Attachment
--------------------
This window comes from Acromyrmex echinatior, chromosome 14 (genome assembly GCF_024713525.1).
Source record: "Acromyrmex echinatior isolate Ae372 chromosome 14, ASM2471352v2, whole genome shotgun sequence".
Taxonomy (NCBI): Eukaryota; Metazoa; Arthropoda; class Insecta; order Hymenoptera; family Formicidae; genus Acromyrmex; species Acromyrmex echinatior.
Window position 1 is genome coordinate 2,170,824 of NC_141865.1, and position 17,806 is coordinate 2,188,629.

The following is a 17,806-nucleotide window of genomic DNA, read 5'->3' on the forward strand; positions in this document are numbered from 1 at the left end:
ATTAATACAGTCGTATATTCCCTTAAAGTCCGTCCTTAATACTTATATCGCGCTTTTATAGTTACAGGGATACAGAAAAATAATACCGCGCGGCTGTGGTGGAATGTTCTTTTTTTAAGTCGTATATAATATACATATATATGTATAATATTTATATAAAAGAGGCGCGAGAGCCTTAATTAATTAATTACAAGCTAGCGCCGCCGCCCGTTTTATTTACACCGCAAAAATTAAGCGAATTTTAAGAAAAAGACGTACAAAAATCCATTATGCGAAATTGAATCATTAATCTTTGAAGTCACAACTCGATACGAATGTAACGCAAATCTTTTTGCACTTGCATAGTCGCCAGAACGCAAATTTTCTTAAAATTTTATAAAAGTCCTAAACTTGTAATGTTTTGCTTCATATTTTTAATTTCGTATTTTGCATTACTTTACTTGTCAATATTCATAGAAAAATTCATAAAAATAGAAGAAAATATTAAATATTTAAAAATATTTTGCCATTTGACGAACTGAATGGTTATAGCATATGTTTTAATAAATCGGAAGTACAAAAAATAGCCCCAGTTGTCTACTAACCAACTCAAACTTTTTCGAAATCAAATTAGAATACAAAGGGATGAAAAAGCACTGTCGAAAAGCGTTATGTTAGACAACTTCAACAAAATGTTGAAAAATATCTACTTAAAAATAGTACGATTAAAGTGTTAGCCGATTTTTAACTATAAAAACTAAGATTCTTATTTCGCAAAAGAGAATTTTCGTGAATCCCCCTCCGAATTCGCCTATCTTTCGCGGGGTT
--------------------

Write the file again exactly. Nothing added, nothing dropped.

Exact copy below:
This window comes from Acromyrmex echinatior, chromosome 14 (genome assembly GCF_024713525.1).
Source record: "Acromyrmex echinatior isolate Ae372 chromosome 14, ASM2471352v2, whole genome shotgun sequence".
Taxonomy (NCBI): Eukaryota; Metazoa; Arthropoda; class Insecta; order Hymenoptera; family Formicidae; genus Acromyrmex; species Acromyrmex echinatior.
Window position 1 is genome coordinate 2,170,824 of NC_141865.1, and position 17,806 is coordinate 2,188,629.

The following is a 17,806-nucleotide window of genomic DNA, read 5'->3' on the forward strand; positions in this document are numbered from 1 at the left end:
ATTAATACAGTCGTATATTCCCTTAAAGTCCGTCCTTAATACTTATATCGCGCTTTTATAGTTACAGGGATACAGAAAAATAATACCGCGCGGCTGTGGTGGAATGTTCTTTTTTTAAGTCGTATATAATATACATATATATGTATAATATTTATATAAAAGAGGCGCGAGAGCCTTAATTAATTAATTACAAGCTAGCGCCGCCGCCCGTTTTATTTACACCGCAAAAATTAAGCGAATTTTAAGAAAAAGACGTACAAAAATCCATTATGCGAAATTGAATCATTAATCTTTGAAGTCACAACTCGATACGAATGTAACGCAAATCTTTTTGCACTTGCATAGTCGCCAGAACGCAAATTTTCTTAAAATTTTATAAAAGTCCTAAACTTGTAATGTTTTGCTTCATATTTTTAATTTCGTATTTTGCATTACTTTACTTGTCAATATTCATAGAAAAATTCATAAAAATAGAAGAAAATATTAAATATTTAAAAATATTTTGCCATTTGACGAACTGAATGGTTATAGCATATGTTTTAATAAATCGGAAGTACAAAAAATAGCCCCAGTTGTCTACTAACCAACTCAAACTTTTTCGAAATCAAATTAGAATACAAAGGGATGAAAAAGCACTGTCGAAAAGCGTTATGTTAGACAACTTCAACAAAATGTTGAAAAATATCTACTTAAAAATAGTACGATTAAAGTGTTAGCCGATTTTTAACTATAAAAACTAAGATTCTTATTTCGCAAAAGAGAATTTTCGTGAATCCCCCTCCGAATTCGCCTATCTTTCGCGGGGTT